NKF argues that the government's formal decision to disqualify was not received by NKF until after the decision was made, violating due process. The Claims Court correctly points out, however, that "there surely was no want of due process at the administrative level." Recognizing as a fundamental due process requirement the opportunity to be heard "at a meaningful time and in a meaningful manner," the Claims Court correctly stated that " [t]he protest procedures before the General Accounting Office to which NKF resorted before coming here were certainly sufficient to satisfy any due process requirements inherent in plaintiff's disqualification. See 31 U.S.C.A. Secs. 3551-3556 (West Supp.1985) (providing for automatic stay of award and subsequent administrative review upon filing of protest with GAO)."8
NKF also raises the spectre of the Small Business Act, which states, at 15 U.S.C. § 637(b) (7) (A), that it is the duty of the Small Business Administration (SBA) whenever it deems such action necessary and appropriate:
To certify to Government procurement officers ... with respect to all elements of responsibility, including, but not limited to, capability, competency, capacity, credit, integrity, perseverance, and tenacity, of any small business concern ... to receive and perform a specific Government contract. A Government procurement officer ... may not for any reason specified in the preceding sentence, preclude any small business concern ... from being awarded such contract without referring the matter for a final disposition to the Administration.
NKF urges that the disqualification decision is, in essence, a determination that NKF lacked "integrity" and was not "responsible" to be awarded the contract due to its alleged receipt of inside information, and hence, the second quoted sentence of Sec. 637(b) (7) (A) requires SBA involvement.
We reject any notion that the SBA had to be alerted before NKF was disqualified. The disqualification here, on the basis of appearance of impropriety, had nothing to do with NKF's status as a small business, or its ability to perform the contract. Indeed, it did not even relate to NKF's integrity. Rather, it focused on the integrity of the bidding system, and was part of an effort to keep the perception of it pure in the minds of the public. In such circumstances, the statute does not require that the CO should have to receive input from the SBA before disqualification. Moreover, the Claims Court in Electro-Methods, Inc. v. United States, 3 Cl.Ct. 500, 508 (1983) rejected the need to defer to the SBA before suspending because Electro's status as a small business was not involved:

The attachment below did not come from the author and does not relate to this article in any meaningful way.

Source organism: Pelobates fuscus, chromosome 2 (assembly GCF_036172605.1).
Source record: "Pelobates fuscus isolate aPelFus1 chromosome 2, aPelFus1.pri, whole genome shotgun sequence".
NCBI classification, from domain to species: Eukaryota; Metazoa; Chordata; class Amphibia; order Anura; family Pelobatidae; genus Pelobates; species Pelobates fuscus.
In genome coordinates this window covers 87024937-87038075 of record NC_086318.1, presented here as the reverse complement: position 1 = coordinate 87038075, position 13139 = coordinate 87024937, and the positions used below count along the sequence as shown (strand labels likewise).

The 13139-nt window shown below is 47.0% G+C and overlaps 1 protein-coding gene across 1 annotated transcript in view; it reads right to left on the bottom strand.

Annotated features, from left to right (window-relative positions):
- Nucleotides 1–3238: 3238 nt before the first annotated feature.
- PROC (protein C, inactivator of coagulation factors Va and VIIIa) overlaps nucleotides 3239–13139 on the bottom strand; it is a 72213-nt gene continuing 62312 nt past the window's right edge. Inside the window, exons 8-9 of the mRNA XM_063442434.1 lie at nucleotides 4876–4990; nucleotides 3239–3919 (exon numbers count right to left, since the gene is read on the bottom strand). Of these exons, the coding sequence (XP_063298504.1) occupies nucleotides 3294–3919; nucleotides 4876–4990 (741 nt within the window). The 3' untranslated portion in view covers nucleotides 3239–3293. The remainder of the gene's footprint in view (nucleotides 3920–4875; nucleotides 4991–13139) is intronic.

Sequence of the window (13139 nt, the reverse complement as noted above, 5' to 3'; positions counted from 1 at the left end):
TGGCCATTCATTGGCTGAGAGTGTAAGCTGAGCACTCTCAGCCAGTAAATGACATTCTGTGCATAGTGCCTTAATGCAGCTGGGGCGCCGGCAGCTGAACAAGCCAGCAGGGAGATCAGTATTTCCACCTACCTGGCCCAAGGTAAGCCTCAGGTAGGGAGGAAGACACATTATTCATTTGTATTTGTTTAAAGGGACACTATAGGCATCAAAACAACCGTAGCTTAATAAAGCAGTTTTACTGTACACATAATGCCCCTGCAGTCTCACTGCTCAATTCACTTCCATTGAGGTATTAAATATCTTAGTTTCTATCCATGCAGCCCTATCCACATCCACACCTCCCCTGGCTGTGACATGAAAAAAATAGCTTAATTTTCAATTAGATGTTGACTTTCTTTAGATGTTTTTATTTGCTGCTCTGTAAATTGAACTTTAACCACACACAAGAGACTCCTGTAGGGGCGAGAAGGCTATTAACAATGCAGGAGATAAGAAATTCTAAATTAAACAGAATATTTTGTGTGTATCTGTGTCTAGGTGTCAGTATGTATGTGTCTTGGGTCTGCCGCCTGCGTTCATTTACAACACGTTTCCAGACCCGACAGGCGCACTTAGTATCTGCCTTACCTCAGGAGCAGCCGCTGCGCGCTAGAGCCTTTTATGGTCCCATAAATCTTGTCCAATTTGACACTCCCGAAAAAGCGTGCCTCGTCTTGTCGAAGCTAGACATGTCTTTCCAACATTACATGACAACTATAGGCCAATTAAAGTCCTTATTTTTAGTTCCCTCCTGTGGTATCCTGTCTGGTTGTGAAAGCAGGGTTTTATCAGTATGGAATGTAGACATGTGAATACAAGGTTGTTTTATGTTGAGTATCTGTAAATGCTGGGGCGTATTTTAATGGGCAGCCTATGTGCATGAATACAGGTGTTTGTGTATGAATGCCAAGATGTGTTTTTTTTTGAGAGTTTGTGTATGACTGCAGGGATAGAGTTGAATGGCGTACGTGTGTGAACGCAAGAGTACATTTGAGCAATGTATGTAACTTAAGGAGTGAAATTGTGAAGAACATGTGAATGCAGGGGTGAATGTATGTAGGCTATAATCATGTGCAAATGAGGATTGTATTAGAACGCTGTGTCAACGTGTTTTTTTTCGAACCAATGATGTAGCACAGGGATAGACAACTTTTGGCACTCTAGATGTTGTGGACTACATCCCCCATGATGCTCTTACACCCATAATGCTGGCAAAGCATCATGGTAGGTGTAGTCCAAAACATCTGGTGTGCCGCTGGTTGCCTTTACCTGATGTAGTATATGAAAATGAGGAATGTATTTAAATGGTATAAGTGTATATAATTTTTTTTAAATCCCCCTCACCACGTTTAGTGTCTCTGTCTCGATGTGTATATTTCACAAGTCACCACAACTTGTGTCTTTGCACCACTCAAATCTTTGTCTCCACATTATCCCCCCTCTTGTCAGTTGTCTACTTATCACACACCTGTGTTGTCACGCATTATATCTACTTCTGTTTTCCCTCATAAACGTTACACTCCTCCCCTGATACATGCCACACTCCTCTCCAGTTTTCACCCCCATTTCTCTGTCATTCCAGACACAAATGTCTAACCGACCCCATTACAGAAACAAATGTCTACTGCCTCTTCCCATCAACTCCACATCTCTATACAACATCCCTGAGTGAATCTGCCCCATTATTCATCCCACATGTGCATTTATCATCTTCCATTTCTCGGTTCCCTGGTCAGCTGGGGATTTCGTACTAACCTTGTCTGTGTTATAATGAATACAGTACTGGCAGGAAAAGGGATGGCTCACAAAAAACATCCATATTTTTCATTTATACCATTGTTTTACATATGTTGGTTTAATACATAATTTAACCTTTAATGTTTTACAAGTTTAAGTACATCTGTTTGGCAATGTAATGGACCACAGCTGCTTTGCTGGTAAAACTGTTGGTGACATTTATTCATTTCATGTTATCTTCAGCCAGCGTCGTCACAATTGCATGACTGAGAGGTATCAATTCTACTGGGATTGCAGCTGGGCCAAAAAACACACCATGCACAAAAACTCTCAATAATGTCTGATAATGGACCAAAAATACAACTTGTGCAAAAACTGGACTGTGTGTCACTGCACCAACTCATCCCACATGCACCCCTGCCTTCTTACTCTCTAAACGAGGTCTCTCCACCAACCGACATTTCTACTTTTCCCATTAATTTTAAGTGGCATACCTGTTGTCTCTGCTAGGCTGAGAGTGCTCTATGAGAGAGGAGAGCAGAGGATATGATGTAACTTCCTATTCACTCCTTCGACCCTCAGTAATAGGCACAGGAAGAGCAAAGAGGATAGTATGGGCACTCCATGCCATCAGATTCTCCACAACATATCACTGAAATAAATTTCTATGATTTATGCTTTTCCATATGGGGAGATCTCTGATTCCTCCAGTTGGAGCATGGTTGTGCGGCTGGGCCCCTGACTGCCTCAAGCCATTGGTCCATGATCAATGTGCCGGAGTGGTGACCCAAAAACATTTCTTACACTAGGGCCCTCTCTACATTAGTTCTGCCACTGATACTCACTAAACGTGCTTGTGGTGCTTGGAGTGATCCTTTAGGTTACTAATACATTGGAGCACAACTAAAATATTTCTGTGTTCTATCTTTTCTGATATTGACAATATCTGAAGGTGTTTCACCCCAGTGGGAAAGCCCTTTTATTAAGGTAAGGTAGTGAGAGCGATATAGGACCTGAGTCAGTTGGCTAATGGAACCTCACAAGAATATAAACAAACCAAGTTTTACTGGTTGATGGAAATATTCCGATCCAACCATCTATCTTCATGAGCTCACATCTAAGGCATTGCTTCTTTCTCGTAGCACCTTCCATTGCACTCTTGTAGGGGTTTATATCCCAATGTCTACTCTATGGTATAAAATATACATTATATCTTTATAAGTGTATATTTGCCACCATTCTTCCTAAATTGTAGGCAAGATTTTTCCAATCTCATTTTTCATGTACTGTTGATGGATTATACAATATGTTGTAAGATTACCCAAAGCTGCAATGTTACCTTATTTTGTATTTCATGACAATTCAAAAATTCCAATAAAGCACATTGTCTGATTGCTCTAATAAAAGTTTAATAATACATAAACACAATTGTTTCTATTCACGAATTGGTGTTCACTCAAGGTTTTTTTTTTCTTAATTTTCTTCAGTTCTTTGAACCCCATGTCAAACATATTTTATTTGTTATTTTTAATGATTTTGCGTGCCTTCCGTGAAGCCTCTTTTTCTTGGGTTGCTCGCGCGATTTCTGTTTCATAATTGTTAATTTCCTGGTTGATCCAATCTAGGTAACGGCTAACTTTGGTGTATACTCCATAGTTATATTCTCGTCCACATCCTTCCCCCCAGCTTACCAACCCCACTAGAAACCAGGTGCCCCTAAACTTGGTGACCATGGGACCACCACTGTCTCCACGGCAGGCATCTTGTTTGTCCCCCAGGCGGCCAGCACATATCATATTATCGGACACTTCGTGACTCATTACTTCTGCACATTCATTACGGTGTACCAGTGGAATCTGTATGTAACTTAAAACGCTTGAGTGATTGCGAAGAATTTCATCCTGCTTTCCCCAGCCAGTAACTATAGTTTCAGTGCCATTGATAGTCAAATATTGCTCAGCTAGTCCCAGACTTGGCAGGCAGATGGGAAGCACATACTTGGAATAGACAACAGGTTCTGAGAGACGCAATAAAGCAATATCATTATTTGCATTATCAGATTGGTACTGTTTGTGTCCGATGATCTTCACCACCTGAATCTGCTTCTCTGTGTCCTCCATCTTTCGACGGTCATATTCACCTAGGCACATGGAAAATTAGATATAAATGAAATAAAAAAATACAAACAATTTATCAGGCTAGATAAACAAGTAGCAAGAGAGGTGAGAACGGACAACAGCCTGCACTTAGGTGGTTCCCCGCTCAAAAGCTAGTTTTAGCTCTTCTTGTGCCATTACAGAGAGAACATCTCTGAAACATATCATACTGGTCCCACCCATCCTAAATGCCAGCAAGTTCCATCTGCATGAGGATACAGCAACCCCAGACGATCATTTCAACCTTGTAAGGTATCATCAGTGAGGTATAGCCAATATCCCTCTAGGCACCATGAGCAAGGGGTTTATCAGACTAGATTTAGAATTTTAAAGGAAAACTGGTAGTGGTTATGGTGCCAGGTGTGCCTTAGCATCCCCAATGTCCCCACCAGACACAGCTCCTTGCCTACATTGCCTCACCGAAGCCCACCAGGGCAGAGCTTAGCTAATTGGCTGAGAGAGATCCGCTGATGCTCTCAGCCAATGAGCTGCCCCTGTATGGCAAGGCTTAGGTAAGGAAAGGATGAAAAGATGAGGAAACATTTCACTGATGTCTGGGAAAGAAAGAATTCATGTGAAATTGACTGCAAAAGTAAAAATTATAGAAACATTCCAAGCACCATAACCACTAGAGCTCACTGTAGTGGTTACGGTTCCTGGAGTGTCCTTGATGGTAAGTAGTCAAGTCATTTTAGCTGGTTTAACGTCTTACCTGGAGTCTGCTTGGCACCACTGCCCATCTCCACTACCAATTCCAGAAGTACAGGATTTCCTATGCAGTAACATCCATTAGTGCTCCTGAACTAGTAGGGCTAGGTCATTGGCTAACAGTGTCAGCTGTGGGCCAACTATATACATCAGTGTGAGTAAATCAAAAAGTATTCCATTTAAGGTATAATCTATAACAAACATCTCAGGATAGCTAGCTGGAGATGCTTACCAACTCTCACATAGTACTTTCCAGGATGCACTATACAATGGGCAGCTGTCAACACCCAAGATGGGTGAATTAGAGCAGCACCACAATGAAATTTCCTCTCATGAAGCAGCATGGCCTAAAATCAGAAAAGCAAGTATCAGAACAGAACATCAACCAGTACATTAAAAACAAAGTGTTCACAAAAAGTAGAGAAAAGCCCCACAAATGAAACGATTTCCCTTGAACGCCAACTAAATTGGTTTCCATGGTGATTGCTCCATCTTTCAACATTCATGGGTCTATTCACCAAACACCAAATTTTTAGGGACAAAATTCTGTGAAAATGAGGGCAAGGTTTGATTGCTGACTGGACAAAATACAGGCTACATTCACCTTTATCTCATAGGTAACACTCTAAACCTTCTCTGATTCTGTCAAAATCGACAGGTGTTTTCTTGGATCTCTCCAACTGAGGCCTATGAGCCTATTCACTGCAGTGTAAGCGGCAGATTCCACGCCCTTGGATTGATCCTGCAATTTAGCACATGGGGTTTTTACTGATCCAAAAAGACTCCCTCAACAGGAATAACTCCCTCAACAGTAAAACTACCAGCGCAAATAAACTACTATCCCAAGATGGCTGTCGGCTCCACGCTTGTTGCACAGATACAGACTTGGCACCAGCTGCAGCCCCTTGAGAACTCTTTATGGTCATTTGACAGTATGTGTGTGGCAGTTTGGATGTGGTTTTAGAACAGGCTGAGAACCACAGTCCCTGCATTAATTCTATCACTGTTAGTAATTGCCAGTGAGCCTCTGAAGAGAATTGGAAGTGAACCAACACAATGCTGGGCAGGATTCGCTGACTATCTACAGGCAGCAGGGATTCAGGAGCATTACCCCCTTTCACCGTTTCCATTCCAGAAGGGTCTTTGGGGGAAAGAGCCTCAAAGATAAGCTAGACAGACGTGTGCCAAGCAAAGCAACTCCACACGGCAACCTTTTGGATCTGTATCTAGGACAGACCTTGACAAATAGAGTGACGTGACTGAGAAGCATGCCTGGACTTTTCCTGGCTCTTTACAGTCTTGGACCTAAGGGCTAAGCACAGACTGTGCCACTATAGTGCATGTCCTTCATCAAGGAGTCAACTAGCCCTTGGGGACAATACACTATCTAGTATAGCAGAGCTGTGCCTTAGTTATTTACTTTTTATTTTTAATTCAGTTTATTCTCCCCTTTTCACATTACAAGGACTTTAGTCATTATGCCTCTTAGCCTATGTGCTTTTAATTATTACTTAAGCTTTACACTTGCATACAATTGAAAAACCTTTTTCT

The Court of Claims in Siller Bros. [, Inc. v. United States, 655 F.2d 1039 (1981) ], 655 F.2d at 1044 stated that the purpose of the 1977 amendments to the Small Business Act was to end 'the discrimination against small business that existed because contracting officers had barred those businesses solely because of their smallness and disabilities allegedly resulting from that fact.' Plaintiff's status as a small business enterprise is not the cause of its suspension.
In affirming on that point, though reversing on another, this Court stated that " [t]he Claims Court correctly held that the Air Force's suspension of Electro had nothing to do with Electro's status as a small business enterprise, but everything to do with its possible involvement in criminal activities." 728 F.2d 1471, 1476 (Fed. Cir. 1984).
The CO's decision to disqualify NKF because of an appearance of impropriety was not irrational, arbitrary or capricious. Consequently, the Claims Court order overturning that decision was erroneous and is vacated.
Excerpt from agency's formal determination to disqualify
NKF's proposed cost decreased by 33% between their original proposal and their Best and Final Offer. NKF's proposed costs are now at the low end of the Government's internal estimate of the range of costs it considered reasonable.
NAVSEA was concerned about the potential impact of Mr. Park's employment by NKF. It was thought that the addition of certain technical areas to the Statement of Work contained in the RFP as well as amending the Source Selection Plan would obviate the appearance of any unfair competitive advantage gained by NKF. However, one thing that could not be changed was Mr. Park's knowledge of the relative standing of all the competitors in both the technical and cost areas as well as each firm's strengths and weaknesses. After the initial offers were evaluated Mr. Park knew that NKF and Weidlinger were very close technically and that NKF's proposed cost was much higher than Weidlinger's proposed cost and outside the reasonable cost range. It could be assumed that in order for NKF to receive the award after a Best and Final [Offer] they would have to decrease their proposed cost drastically. On a previous companion solicitation for similar work NKF submitted a Best and Final Offer of $14,146,010.00 after an original offer of $16,231,042.00 representing a decrease of 12.9%. A second Best and Final cost proposal was submitted at $14,047,998.00 representing a final decrease in cost of 13.4%. This was considered a substantial decrease in cost. The current situation reflects a decrease in cost two and one-half times greater than that represented by the previous procurement. It can be argued that some of the decrease could be attributed to a lower proposed fee or possibly a lower required level of technical expertise reflected in lower labor rates. But it is difficult to attribute a decrease of this magnitude to those factors alone. The appearance of use of inside information is strengthened by the happenstance that NKF's cost proposal changed from the highest to the lowest end of the Government's estimate of what would be reasonable. The likelihood that NKF knew the relative standings of their competitors regarding technical and cost evaluations is very strong and the probability that that knowledge contributed to their decision making process in preparing their Best and Final cost proposal cannot be dismissed.